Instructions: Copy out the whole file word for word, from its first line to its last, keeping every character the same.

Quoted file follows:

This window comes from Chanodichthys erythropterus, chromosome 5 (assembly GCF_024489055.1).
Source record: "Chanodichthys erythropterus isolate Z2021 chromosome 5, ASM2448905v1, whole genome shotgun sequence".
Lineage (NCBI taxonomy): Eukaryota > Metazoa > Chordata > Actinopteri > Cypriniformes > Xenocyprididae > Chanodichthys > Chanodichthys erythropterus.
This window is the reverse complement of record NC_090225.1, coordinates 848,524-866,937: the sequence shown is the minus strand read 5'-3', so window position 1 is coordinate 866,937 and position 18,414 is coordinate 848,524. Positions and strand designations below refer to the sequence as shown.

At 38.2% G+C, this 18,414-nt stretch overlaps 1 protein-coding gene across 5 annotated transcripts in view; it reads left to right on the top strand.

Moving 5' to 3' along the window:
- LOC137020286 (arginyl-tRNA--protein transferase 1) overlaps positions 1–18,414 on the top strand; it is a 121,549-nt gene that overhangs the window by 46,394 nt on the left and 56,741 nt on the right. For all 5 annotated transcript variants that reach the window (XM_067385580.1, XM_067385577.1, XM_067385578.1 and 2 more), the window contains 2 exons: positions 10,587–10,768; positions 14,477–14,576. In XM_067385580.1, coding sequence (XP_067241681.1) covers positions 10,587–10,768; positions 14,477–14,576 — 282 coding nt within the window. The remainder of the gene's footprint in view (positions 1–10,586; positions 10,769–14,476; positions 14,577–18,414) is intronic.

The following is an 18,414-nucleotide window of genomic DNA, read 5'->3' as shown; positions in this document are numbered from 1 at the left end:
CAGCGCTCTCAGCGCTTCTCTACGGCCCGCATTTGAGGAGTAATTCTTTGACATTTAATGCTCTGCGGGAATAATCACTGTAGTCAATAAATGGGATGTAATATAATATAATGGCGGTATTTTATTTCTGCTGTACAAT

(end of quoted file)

This window comes from Chanodichthys erythropterus, chromosome 5 (assembly GCF_024489055.1).
Source record: "Chanodichthys erythropterus isolate Z2021 chromosome 5, ASM2448905v1, whole genome shotgun sequence".
Lineage (NCBI taxonomy): Eukaryota > Metazoa > Chordata > Actinopteri > Cypriniformes > Xenocyprididae > Chanodichthys > Chanodichthys erythropterus.
This window is the reverse complement of record NC_090225.1, coordinates 848,524-866,937: the sequence shown is the minus strand read 5'-3', so window position 1 is coordinate 866,937 and position 18,414 is coordinate 848,524. Positions and strand designations below refer to the sequence as shown.

At 38.2% G+C, this 18,414-nt stretch overlaps 1 protein-coding gene across 5 annotated transcripts in view; it reads left to right on the top strand.

Moving 5' to 3' along the window:
- LOC137020286 (arginyl-tRNA--protein transferase 1) overlaps positions 1–18,414 on the top strand; it is a 121,549-nt gene that overhangs the window by 46,394 nt on the left and 56,741 nt on the right. For all 5 annotated transcript variants that reach the window (XM_067385580.1, XM_067385577.1, XM_067385578.1 and 2 more), the window contains 2 exons: positions 10,587–10,768; positions 14,477–14,576. In XM_067385580.1, coding sequence (XP_067241681.1) covers positions 10,587–10,768; positions 14,477–14,576 — 282 coding nt within the window. The remainder of the gene's footprint in view (positions 1–10,586; positions 10,769–14,476; positions 14,577–18,414) is intronic.

The following is an 18,414-nucleotide window of genomic DNA, read 5'->3' as shown; positions in this document are numbered from 1 at the left end:
CAGCGCTCTCAGCGCTTCTCTACGGCCCGCATTTGAGGAGTAATTCTTTGACATTTAATGCTCTGCGGGAATAATCACTGTAGTCAATAAATGGGATGTAATATAATATAATGGCGGTATTTTATTTCTGCTGTACAAT